When Zelle was first launched, there were no plans to use the app for anything other than person-to-person (P2P) or consumer-to-business (C2B) invoiced account transfers. As Fool.com noted in an article based on the Wall Street Journal’s original reporting, that could be changing. The large banks that own Early Warning Services, the company that runs Zelle, are considering allowing merchants to accept Zelle for purchases. Why the change of heart? Two things, I think:
- The success of Zelle to attract and continue to grow its consumer base
- Competition from the likes of Venmo and Cash App
If the banks decide to make this move (it’s not certain yet they will, but I suspect it’s highly probable) it will be beneficial for them. They can add this solution to their stable of acceptance devices for their merchant clients and control the pricing. Merchants will like it because of the large, installed consumer base and the fact that Zelle is not associated with the card network rules, plus transactions can be received in real time. The downsides are that this represents a new vector for fraud and the consumer adoption is unknown. Unless incentives and protections are aligned such that consumers also benefit, adoption will be minimal.
From the Fool.com article:
America’s big banks are in a football huddle about whether to call an audible that would screen credit card companies out from one of their most lucrative revenue sources.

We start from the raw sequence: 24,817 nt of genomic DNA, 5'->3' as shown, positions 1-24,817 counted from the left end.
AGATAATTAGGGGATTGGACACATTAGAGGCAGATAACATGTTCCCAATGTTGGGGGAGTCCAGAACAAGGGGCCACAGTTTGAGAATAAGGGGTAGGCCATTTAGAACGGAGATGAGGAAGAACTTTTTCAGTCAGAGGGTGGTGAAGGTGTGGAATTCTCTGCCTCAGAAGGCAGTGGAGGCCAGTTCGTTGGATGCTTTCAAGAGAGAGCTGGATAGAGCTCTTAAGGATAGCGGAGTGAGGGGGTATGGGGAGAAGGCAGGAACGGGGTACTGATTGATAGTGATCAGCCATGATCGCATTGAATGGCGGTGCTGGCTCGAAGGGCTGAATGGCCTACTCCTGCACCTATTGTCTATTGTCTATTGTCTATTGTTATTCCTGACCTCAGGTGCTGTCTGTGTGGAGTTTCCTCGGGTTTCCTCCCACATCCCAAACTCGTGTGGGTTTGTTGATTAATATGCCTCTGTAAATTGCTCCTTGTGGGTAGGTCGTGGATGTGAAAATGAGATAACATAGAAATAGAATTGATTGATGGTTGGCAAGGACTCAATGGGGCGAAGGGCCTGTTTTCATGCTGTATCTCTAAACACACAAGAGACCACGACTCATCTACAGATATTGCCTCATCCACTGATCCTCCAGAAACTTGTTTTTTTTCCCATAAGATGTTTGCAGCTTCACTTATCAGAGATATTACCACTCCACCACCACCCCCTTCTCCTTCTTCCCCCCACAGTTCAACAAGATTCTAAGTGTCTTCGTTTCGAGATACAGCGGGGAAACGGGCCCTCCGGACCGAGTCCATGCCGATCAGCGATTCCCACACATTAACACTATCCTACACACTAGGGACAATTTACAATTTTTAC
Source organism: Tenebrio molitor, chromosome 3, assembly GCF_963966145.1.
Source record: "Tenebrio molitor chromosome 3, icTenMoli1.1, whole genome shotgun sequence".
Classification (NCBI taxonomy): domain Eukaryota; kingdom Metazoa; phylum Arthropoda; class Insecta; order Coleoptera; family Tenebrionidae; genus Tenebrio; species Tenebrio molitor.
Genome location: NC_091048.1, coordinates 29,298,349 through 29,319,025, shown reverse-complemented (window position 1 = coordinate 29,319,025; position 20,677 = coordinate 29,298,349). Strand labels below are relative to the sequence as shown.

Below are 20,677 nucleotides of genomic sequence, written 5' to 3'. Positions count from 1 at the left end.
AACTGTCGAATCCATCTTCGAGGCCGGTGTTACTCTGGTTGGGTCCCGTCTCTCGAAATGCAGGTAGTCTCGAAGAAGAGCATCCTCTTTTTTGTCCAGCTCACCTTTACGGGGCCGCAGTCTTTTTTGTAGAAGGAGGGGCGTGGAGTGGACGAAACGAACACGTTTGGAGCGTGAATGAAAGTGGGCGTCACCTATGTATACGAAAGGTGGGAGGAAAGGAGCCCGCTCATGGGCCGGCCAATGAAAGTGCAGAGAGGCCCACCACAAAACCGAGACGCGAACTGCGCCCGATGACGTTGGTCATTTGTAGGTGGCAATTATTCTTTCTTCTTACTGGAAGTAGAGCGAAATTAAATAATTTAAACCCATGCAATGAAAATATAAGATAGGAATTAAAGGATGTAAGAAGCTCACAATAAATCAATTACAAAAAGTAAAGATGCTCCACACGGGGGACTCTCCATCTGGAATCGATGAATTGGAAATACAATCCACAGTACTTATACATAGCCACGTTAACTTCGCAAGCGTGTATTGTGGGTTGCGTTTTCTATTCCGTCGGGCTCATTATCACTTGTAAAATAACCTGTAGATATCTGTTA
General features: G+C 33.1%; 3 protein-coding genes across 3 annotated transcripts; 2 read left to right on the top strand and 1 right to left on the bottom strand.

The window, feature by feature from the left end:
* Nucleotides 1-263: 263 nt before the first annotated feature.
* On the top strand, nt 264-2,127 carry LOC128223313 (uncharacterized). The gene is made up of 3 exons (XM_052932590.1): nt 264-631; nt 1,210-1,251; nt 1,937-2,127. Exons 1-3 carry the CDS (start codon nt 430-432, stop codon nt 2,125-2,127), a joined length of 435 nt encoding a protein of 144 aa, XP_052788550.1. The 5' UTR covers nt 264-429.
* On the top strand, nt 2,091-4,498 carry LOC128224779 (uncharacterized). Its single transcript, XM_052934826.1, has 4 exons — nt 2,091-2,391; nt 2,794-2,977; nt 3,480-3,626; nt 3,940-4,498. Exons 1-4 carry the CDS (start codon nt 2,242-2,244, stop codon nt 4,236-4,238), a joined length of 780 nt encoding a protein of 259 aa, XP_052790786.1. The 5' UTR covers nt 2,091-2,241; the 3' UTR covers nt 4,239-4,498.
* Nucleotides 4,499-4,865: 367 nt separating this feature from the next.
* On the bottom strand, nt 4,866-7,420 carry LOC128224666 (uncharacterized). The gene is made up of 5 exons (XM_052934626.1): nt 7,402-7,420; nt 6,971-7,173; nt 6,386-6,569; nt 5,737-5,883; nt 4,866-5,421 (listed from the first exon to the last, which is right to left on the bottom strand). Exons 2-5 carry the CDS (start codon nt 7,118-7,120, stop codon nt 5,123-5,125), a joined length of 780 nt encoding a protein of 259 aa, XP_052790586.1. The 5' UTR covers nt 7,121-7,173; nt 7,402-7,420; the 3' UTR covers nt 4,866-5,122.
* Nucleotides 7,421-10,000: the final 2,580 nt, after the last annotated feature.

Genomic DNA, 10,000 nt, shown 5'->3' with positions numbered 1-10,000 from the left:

According to The Wall Street Journal, several notable Wall Street names are considering expanding their use of money transfer service Zelle to retail purchases, which would come at the expense of card issuers like Mastercard or Visa. Who owns Zelle? The banks.
The banks are reportedly considering creating a payment option on Zelle where money could go from a customer’s bank account to a merchant. Zelle, used by 1,425 banks and credit unions, handled 1.8 billion transactions last year, with $490 billion changing hands. That’s more than double 2019 figures and laps Venmo’s $230 billion worth of processed transactions.
According to sources who spoke to the WSJ, Wells Fargo and Bank of America are in favor of the move, but JPMorgan, US Bank, and Capital One are on the fence.
Overview by Sarah Grotta, Director, Debit and Alternative Products Advisory Service at Mercator Advisory Group